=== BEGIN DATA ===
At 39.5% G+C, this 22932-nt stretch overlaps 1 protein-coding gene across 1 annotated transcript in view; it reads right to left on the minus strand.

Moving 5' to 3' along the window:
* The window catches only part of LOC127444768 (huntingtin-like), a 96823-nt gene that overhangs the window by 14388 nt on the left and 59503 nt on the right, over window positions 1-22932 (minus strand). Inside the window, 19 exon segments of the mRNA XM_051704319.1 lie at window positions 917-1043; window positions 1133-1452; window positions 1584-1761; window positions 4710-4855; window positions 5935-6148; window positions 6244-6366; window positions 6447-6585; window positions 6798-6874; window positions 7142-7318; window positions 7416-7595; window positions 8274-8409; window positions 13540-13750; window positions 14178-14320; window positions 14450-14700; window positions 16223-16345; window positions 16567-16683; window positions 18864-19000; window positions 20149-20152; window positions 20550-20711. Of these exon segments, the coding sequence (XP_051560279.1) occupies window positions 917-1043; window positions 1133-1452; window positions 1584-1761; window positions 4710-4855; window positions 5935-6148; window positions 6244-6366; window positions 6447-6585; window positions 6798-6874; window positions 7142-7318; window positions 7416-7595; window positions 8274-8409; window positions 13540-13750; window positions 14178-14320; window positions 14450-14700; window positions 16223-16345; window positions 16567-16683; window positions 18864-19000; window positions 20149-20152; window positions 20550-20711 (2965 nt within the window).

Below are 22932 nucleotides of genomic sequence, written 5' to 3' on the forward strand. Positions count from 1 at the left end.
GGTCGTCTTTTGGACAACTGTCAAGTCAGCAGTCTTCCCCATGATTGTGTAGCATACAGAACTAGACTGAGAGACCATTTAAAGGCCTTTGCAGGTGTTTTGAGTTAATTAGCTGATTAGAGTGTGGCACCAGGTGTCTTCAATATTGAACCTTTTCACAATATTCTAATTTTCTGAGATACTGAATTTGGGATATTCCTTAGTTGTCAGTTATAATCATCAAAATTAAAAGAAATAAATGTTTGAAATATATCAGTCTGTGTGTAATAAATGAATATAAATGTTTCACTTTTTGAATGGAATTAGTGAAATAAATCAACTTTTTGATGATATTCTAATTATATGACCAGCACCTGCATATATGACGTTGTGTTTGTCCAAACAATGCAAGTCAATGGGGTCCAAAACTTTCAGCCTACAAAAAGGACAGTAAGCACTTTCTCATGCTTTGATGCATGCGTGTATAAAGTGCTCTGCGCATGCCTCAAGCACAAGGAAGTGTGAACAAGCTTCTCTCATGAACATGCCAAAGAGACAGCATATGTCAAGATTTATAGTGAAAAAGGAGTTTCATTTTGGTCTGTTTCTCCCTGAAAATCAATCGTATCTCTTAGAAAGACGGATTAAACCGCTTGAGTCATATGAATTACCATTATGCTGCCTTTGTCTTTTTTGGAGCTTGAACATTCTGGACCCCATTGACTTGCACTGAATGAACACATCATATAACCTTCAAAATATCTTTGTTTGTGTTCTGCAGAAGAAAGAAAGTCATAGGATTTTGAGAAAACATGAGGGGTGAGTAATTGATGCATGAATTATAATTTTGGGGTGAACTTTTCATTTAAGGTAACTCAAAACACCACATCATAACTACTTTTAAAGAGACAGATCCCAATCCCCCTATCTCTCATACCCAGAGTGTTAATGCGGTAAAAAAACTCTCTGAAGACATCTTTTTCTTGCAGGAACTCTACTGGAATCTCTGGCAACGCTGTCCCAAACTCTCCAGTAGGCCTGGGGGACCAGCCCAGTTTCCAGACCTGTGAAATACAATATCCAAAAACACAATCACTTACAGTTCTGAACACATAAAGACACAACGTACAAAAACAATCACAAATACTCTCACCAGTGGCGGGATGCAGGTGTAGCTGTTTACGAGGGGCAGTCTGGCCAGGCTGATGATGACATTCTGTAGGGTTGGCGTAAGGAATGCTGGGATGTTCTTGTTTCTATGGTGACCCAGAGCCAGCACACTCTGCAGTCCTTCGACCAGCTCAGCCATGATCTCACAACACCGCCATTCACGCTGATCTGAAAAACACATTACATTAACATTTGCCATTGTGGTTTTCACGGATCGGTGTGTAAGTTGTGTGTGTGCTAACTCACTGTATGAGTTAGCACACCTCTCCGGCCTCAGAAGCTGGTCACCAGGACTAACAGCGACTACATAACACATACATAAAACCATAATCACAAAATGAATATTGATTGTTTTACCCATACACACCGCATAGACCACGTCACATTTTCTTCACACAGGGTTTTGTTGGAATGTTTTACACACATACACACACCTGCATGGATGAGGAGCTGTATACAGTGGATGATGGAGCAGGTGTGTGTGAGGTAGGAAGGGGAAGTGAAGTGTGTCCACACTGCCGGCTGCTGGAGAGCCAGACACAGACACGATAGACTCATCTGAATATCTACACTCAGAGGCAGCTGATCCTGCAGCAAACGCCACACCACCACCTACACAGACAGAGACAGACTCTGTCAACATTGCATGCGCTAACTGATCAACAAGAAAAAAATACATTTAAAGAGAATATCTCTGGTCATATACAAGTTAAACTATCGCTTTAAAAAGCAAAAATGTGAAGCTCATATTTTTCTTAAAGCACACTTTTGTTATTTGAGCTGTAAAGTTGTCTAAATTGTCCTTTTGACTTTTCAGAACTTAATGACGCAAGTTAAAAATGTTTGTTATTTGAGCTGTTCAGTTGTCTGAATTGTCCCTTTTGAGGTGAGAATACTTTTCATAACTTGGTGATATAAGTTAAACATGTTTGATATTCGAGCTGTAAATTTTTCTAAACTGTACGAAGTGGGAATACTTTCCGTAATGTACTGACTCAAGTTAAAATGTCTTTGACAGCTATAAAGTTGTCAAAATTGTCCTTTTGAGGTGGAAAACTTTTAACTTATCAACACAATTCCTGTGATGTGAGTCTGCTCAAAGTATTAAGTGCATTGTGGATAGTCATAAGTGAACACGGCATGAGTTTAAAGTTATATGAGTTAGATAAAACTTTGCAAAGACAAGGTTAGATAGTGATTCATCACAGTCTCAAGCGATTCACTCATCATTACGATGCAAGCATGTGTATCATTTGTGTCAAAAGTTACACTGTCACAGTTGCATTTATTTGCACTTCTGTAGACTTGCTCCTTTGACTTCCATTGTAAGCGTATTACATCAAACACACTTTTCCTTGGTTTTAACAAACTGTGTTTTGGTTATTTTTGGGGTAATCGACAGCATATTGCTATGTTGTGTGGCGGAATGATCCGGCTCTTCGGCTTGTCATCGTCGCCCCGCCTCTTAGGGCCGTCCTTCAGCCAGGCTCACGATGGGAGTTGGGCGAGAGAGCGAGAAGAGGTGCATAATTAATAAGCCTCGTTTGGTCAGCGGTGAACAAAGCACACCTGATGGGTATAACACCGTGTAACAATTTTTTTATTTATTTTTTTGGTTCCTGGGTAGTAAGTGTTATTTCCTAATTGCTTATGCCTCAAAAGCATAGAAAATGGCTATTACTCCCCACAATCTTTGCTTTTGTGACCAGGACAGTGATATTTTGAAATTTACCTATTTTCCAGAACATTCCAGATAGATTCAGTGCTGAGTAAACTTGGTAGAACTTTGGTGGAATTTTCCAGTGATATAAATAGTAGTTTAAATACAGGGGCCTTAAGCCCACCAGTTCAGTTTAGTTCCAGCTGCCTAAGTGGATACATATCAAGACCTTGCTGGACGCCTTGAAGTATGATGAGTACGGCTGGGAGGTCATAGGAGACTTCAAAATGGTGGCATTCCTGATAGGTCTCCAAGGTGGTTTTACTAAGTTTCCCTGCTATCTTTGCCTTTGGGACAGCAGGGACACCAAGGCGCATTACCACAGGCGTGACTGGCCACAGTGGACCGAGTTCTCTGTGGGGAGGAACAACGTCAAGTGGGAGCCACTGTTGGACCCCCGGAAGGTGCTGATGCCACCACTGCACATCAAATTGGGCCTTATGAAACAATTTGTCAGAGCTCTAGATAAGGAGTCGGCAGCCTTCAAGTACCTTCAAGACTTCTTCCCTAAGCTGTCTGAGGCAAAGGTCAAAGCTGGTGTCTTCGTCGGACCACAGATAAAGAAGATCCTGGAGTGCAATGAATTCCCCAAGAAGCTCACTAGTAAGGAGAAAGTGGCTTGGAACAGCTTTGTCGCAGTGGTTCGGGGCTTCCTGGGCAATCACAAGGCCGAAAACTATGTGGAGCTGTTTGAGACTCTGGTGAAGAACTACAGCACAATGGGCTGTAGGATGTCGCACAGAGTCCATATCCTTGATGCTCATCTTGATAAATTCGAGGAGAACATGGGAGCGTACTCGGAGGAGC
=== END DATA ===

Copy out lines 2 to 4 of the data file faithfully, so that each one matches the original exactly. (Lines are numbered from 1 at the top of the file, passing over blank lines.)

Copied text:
Moving 5' to 3' along the window:
* The window catches only part of LOC127444768 (huntingtin-like), a 96823-nt gene that overhangs the window by 14388 nt on the left and 59503 nt on the right, over window positions 1-22932 (minus strand). Inside the window, 19 exon segments of the mRNA XM_051704319.1 lie at window positions 917-1043; window positions 1133-1452; window positions 1584-1761; window positions 4710-4855; window positions 5935-6148; window positions 6244-6366; window positions 6447-6585; window positions 6798-6874; window positions 7142-7318; window positions 7416-7595; window positions 8274-8409; window positions 13540-13750; window positions 14178-14320; window positions 14450-14700; window positions 16223-16345; window positions 16567-16683; window positions 18864-19000; window positions 20149-20152; window positions 20550-20711. Of these exon segments, the coding sequence (XP_051560279.1) occupies window positions 917-1043; window positions 1133-1452; window positions 1584-1761; window positions 4710-4855; window positions 5935-6148; window positions 6244-6366; window positions 6447-6585; window positions 6798-6874; window positions 7142-7318; window positions 7416-7595; window positions 8274-8409; window positions 13540-13750; window positions 14178-14320; window positions 14450-14700; window positions 16223-16345; window positions 16567-16683; window positions 18864-19000; window positions 20149-20152; window positions 20550-20711 (2965 nt within the window).

Below are 22932 nucleotides of genomic sequence, written 5' to 3' on the forward strand. Positions count from 1 at the left end.